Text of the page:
Even with a constraint on debt issuance, Fannie and Freddie would remain among the largest financial institutions in the United States and would be able to grow with the size of the mortgage markets. These are important organizations that, because of their implicit subsidy, are expanding at a pace beyond that consistent with systematic safety. They have made, and should--with less reliance on subsidies--continue to make, major contributions to the financial system of the United States.

* * *

In sum, the Congress needs to create a GSE regulator with authority on a par with that of banking regulators, with a free hand to set appropriate capital standards, and with a clear process sanctioned by the Congress for placing a GSE in receivership. However, if the Congress takes only these actions, it runs the risk of solidifying investors' perceptions that the GSEs are instruments of the government and that their debt is equivalent to government debt. The GSEs will have increased incentives to continue to grow faster than the overall home mortgage market. Because they already purchase most conforming mortgages, they, like all effective profit-maximizing organizations, will be seeking new avenues to expand the scope of their operations, assisted by a subsidy that their existing or potential competitors do not enjoy.

Thus, GSEs need to be limited in the issuance of GSE debt and in the purchase of assets, both mortgages and nonmortgages, that they hold. Fannie and Freddie should be encouraged to continue to expand mortgage securitization, keeping mortgage markets deep and liquid while limiting the size of their portfolios. This action will allow the mortgage markets to support homeownership and homebuilding in a manner consistent with preserving the safe and sound financial markets of the United States.


1. Fannie Mae and Freddie Mac stand behind mortgages in two ways: The first method is to purchase mortgages, bundle them together, and then sell claims on the cash flows to be generated by these bundles. These claims are known as mortgage-backed securities (MBS). The second method involves Fannie's and Freddie's purchasing mortgages or their own mortgage-backed securities outright and financing those purchases by selling debt directly in the name of the GSE. Both methods create publicly traded securities and thus permit a wide variety and large number of purely private investors to fund mortgages. Using the first method, Fannie and Freddie are relieved of interest-rate risk but are still exposed to credit risk because they guarantee MBS investors against the risk that some homeowners will default on the underlying mortgages. The second method of funding mortgages increases Fannie's and Freddie's debt outstanding and expands their balance sheets. In this case, Fannie Mae and Freddie Mac must manage the interest rate, prepayment, and credit risks associated with the mortgages they purchase.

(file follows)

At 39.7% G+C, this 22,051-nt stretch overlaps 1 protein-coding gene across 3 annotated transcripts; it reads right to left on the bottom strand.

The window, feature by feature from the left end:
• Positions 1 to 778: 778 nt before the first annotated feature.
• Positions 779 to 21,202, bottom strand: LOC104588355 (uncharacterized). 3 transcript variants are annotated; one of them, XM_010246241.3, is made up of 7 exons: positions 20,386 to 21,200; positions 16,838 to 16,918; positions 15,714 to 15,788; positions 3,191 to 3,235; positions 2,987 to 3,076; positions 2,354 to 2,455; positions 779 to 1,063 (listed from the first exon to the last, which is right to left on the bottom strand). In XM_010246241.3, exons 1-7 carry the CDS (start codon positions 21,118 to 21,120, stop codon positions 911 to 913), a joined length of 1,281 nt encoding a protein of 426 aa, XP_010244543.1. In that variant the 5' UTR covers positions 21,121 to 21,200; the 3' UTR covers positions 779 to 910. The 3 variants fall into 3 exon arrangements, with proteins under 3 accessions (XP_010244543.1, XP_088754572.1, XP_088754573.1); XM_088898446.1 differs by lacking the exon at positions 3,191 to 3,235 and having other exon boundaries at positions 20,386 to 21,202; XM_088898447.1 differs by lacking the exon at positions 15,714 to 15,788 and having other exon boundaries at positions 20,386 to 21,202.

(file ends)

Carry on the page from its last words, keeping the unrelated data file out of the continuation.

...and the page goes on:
In the conforming mortgage market, Fannie Mae and Freddie Mac, using these two methods, play dominant roles in funding and managing the credit risk of the mortgages, but they do not participate directly in the origination of mortgage credit. Depository institutions, mortgage bankers, and their affiliates originate most mortgages. However, the underwriting standards of Fannie Mae and Freddie Mac substantially influence which borrowers receive mortgage credit. As discussed below, because of Fannie Mae's and Freddie Mac's government-sponsored advantages, there currently is no secondary market for conforming mortgages other than that provided by Fannie Mae and Freddie Mac. If a bank chooses not to sell the mortgage that it originates, it must fund that mortgage and manage the associated credit and interest rate risks itself.  Return to text

2. Conforming mortgages are mortgages that are eligible for purchase by Fannie and Freddie. Fannie and Freddie can purchase mortgages only below the conforming loan limit (currently $333,700) and will purchase only those mortgages that meet their underwriting standards, including, for many mortgages, the standard that the mortgage is equivalent in risk to a mortgage with an 80 percent loan-to-value ratio. This latter requirement makes it difficult to know the extent of the market, but market participants generally believe that Fannie and Freddie purchase a large share of the truly conforming mortgages.  Return to text

3. Likewise, the ability of Federal Home Loan Banks to hold mortgages and mortgage-backed securities directly could also be limited, so that mortgage-related interest rate risks are managed by a variety of purely private investors.  Return to text

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2004 Testimony